© 2021 KOSU
Play Live Radio
Next Up:
0:00
0:00
Available On Air Stations

Heat Check: Songs That Let It All Out

The Pendletons provide a jazzy, dancing-in-your-living-room soundtrack to self-care.
Ivan Noble
/
Courtesy of the artist
The Pendletons provide a jazzy, dancing-in-your-living-room soundtrack to self-care.

Where FOMO and self-care has become commercialized to justify ridiculous purchases (please don't look at my Amazon Prime history), these songs of catharsis are just what you need to disconnect. Whether you're scorned, scathed and in the midst of plotting or just peacefully seeking a reset, these artists know the feeling.

As always, check out the Heat Check playlist in its entirety on Spotify.


Swsh, "How You Feel"

It's all fun and games until nerves are struck and perceptions get twisted. Don't try to flip the script on Swsh. The L.A. artist lays it out plainly: "You like that I got heart until you gotta empathize."


Mahalia, "What You Did (feat. Ella Mai)"

Ella Mai and Mahalia, two rising Brits known for their '90s-leaning girlhood odes, make sinister work this Rose Royce-sampling track. It almost strikes a "Bust Your Windows"-level of intensity, but is still coy enough to deny any culpability.


Siaira Shawn, "Wait For It"

Siaira Shawn prioritizes those fleeting moments in between relationship milestones where every experience is still new.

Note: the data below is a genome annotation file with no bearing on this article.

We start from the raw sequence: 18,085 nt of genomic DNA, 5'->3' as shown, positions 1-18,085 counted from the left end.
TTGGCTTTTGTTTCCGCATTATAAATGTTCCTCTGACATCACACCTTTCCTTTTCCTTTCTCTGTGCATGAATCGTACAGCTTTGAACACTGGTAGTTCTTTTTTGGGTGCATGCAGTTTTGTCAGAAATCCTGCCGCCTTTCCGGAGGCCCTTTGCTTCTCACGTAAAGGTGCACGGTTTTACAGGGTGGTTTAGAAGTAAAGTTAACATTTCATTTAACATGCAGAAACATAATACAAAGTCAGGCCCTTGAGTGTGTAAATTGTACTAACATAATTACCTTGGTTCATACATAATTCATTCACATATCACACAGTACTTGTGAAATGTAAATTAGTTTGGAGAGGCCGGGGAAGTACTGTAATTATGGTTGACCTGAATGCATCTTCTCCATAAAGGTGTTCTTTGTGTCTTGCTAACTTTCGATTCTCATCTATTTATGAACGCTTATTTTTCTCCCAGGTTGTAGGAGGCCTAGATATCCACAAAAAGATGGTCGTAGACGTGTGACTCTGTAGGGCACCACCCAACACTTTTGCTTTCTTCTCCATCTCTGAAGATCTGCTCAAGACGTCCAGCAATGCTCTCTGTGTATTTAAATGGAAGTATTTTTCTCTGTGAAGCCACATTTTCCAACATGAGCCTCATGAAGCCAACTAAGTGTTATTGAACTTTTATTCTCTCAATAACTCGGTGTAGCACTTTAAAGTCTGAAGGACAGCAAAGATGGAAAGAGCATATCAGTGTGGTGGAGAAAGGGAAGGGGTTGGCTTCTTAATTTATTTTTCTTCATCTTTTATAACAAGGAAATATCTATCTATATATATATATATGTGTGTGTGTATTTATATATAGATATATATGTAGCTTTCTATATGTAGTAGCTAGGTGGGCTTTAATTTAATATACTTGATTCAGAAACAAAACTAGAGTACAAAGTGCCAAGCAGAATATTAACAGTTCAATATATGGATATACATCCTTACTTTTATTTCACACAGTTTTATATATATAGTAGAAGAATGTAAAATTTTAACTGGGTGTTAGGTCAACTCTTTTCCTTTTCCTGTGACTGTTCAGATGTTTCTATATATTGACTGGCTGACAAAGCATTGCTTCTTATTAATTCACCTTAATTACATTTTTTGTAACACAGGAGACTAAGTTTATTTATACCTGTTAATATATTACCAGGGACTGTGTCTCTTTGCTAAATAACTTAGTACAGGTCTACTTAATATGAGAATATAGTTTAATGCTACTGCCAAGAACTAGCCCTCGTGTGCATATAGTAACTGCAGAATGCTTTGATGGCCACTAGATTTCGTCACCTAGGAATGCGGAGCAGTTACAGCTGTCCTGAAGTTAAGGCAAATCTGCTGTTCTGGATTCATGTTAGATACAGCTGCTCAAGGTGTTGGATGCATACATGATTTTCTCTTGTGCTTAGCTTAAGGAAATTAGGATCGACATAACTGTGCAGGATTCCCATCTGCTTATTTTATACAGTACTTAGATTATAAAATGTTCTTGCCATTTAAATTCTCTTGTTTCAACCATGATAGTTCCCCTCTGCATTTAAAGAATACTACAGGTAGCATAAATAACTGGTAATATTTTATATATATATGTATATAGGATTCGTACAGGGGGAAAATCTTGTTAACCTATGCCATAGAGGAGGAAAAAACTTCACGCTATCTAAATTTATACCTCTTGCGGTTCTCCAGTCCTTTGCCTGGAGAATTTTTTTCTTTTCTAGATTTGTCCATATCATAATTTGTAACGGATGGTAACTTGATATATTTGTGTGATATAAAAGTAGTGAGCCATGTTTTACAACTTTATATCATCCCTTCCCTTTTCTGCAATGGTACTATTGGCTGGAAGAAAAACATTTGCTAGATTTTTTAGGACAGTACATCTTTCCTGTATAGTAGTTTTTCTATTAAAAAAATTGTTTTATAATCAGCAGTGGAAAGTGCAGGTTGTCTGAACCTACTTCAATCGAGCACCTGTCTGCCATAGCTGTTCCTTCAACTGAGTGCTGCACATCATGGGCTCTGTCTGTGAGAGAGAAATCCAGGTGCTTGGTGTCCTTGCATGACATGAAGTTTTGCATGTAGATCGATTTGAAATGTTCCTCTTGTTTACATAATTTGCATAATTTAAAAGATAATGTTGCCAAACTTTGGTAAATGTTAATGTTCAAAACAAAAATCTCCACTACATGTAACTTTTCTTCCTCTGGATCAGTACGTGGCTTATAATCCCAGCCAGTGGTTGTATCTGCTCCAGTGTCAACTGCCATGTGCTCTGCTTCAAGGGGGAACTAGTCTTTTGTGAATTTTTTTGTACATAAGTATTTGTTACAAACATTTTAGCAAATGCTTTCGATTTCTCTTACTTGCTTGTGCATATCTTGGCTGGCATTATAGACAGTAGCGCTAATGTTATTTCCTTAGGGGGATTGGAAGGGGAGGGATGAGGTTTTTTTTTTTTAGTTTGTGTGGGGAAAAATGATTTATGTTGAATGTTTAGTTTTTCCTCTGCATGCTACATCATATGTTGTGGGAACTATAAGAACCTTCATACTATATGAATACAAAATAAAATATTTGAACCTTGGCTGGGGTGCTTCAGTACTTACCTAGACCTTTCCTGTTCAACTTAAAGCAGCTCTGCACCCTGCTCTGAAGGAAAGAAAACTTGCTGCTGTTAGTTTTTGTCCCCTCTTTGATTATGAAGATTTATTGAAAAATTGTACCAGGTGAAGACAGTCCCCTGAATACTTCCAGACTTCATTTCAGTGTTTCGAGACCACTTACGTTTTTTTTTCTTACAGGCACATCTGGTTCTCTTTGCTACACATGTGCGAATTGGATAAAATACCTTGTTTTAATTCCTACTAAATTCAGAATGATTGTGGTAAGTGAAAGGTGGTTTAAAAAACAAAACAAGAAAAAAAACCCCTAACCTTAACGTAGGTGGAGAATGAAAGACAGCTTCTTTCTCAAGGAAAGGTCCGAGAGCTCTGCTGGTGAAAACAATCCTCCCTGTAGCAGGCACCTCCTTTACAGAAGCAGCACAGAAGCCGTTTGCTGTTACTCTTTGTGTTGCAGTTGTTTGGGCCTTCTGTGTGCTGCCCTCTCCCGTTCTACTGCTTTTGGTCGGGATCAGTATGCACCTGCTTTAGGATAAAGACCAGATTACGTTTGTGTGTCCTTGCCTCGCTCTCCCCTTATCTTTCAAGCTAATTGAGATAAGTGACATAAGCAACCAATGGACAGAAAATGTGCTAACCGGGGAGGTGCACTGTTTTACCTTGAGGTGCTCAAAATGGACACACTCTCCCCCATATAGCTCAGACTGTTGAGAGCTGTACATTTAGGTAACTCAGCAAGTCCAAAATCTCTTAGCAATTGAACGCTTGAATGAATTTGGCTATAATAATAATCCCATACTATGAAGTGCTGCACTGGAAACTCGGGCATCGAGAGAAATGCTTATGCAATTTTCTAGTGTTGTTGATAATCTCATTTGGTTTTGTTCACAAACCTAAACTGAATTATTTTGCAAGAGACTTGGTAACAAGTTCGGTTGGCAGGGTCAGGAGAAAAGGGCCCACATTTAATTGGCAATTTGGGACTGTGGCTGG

Grace Carter, "Wicked Game"

Carter's cover of Chris Isaak's 1989 wallow-fest teems with new life from a new perspective.


Wale, "On Chill (feat. Jeremih)"

Wale and Jeremih rarely miss when it comes to love songs. With "On Chill" specifically, their objective is to put a fight on pause and just enjoy the company of their partners. A modest plea, no?


The Pendletons, "Keep It Working (feat. Gizelle Smith)"

This jazzy, dancing-in-your-living-room romp can carry you through all the motions of necessary recharge. The soft vocals will pacify, the agile keys and percussion will rejuvenate.

Copyright 2021 NPR. To see more, visit https://www.npr.org.

Sidney Madden is a reporter and editor for NPR Music. As someone who always gravitated towards the artforms of music, prose and dance to communicate, Madden entered the world of music journalism as a means to authentically marry her passions and platform marginalized voices who do the same.
Hey! Did you enjoy this story? We can’t do it without you. We are member-supported, so your donation is critical to KOSU's news reporting and music programming. Help support the reporters, DJs and staff of the station you love.

Here's how: